Legendary Wyoming lawman J.D. McNulty, the hero of my time travel book, CHRISTMAS MOON, is unlike any hero I’ve ever created. To start with, he’s older – forty-four when the story takes place. He’s also grumpy, bitter, salty-mouthed, smokes smelly cheroots and tends to drink too much. Plagued by a violent past, all he wants to do is forget.
Emma Carlyle, my 21st Century heroine, is pregnant, unmarried, and researching J.D.’s life for her master’s thesis. Despite the fact that J.D. died more than a hundred years before her time, when the story begins she’s already fallen in love with the man.
By the time I’d written the first couple of chapters, I was in love with him, too. I would’ve traded places with the time-traveling Emma in a heartbeat. But all I could do was finish the book.
So here I am, with CHRISTMAS MOON in print, still trying to figure out where this man came from and how he got into my head. What did I see when I pictured him? A younger version of Tom Selleck’s Jesse Stone character comes to mind – tall, rangy, broodingly handsome in a battered way. I even gave him Tom’s moustache. As for the red long johns he wears (with nothing but boots) in his opening scene – yes, I know one-piece men’s underwear wasn’t worn in the 1870’s. But this was my fantasy, and the image of J.D. in that getup was too delicious to resist.
J.D.’s voice…now that’s a story in itself. I’d never given much though to a character’s voice before. But I was driving when I heard a radio interview with an author who was coming to a local bookstore. Charles Bowden, who writes documentary fiction about the Mexican border and the drug wars, has this gravelly voice several steps below basso profundo (he also writes like he’d made a deal with the devil). Hearing him was like hearing J.D. That voice stayed with me through the entire book. I went to the signing of course, along with a mob of other middle-aged women who’d heard the same interview. He looked like his voice, and if he’d crooked his finger, he could’ve led us out the door like the Pied Piper.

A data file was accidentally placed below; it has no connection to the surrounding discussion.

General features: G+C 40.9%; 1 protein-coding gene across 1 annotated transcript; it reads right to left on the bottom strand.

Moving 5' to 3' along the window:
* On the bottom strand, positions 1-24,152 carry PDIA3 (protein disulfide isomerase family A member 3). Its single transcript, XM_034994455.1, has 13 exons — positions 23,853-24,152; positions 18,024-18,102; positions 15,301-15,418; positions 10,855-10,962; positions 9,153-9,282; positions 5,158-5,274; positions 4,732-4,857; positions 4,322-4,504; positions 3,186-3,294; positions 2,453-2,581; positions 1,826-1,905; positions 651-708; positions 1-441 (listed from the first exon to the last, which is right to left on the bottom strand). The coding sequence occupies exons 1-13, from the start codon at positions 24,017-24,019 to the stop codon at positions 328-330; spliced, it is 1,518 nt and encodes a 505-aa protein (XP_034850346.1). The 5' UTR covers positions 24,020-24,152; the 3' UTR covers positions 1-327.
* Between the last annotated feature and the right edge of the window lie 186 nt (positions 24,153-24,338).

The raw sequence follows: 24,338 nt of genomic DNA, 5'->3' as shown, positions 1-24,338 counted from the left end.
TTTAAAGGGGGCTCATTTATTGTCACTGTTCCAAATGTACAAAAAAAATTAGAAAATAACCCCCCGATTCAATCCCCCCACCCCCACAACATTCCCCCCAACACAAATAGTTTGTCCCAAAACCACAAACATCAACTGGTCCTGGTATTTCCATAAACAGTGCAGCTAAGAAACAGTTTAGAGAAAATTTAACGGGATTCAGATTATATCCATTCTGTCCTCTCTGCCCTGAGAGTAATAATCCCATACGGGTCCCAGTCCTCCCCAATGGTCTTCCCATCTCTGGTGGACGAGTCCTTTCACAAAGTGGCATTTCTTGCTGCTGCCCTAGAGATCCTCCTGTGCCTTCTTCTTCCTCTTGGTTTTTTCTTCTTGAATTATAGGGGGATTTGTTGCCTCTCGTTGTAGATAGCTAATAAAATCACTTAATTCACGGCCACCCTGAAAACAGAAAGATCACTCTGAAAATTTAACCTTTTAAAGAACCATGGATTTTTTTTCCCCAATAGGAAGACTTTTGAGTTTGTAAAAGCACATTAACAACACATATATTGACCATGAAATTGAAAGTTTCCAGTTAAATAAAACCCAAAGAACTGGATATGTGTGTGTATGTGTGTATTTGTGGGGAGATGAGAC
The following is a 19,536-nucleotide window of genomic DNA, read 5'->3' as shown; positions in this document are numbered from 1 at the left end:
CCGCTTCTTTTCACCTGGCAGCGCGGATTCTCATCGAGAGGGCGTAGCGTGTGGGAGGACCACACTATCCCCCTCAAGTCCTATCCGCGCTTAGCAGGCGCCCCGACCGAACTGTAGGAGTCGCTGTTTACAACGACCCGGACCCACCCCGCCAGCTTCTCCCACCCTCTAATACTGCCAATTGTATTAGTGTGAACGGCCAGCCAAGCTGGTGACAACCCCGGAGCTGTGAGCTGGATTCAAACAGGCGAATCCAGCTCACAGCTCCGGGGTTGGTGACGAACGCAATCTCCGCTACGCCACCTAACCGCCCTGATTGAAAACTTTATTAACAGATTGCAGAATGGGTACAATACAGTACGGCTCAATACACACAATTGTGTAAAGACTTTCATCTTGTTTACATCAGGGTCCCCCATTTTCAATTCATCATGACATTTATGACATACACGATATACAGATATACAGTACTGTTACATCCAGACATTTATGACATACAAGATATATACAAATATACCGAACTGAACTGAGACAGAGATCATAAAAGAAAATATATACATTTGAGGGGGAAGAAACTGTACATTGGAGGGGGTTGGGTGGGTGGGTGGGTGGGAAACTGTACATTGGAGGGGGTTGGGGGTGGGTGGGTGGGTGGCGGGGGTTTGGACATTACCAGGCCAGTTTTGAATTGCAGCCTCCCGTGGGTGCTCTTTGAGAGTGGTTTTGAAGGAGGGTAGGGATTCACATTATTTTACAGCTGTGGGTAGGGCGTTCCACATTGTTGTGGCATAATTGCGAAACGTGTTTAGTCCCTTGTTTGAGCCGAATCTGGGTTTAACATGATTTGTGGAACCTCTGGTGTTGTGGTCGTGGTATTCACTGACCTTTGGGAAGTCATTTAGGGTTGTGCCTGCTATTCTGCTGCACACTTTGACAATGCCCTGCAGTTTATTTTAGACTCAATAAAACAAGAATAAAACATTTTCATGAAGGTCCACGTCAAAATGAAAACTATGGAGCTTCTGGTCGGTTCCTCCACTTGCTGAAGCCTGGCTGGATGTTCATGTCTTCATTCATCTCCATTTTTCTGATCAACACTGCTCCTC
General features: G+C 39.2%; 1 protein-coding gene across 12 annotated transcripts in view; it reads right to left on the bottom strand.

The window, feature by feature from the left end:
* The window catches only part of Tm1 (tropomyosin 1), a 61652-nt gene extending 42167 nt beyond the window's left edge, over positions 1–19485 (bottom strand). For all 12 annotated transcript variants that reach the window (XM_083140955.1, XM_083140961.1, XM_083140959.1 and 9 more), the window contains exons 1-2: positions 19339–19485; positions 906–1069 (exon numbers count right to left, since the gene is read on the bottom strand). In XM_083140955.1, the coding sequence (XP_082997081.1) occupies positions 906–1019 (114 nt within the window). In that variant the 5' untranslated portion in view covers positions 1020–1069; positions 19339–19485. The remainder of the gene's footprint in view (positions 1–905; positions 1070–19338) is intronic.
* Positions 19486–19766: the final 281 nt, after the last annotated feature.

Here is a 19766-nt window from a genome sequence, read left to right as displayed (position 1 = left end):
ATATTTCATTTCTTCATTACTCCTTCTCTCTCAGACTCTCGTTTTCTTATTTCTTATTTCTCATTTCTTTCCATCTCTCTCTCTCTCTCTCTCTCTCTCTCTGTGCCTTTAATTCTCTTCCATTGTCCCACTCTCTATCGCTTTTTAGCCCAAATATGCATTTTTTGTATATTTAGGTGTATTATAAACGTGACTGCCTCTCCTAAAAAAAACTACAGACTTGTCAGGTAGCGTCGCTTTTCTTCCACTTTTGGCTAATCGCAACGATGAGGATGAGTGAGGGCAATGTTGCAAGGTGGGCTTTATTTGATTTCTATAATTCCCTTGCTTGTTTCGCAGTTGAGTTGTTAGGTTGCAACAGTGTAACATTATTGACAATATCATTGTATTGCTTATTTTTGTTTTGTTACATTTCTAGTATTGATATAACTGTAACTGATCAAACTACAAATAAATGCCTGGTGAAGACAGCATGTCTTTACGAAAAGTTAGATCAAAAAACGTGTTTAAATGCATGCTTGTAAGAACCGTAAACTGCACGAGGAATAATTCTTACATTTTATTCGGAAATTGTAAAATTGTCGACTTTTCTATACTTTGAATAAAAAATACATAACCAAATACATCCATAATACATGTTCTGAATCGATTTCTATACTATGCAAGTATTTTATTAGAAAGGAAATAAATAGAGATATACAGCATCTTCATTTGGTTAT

But a hero is more than rugged good looks and a riveting voice. Hidden beneath J.D.’s rough exterior is a loving, decent man. A man who’d take in a homeless, one-eyed cat for winter company. A man who’d lend a friend enough money to buy a saloon and not hold it against her when she didn’t pay him back. A man who’d give his only bed to a chilled, pregnant woman. A man who could change a diaper, make a cradle from an ammo box, shovel a path to the privy and come home with a fresh pine tree because a tiny girl’s first Christmas was something to celebrate.
For this side of J.D. I drew from the men I’ve loved in my life – my father, my grandfathers and uncles, and the generous, compassionate man I’m lucky enough to call my own hero. Maybe that’s why I really fell in love with J.D. And I hope you will, too.
As a writer or reader, who’s your favorite romance hero, either your own or someone else’s creation?
You can read more about CHRISTMAS MOON and find a purchase link on my web site, www.elizabethlaneauthor.com.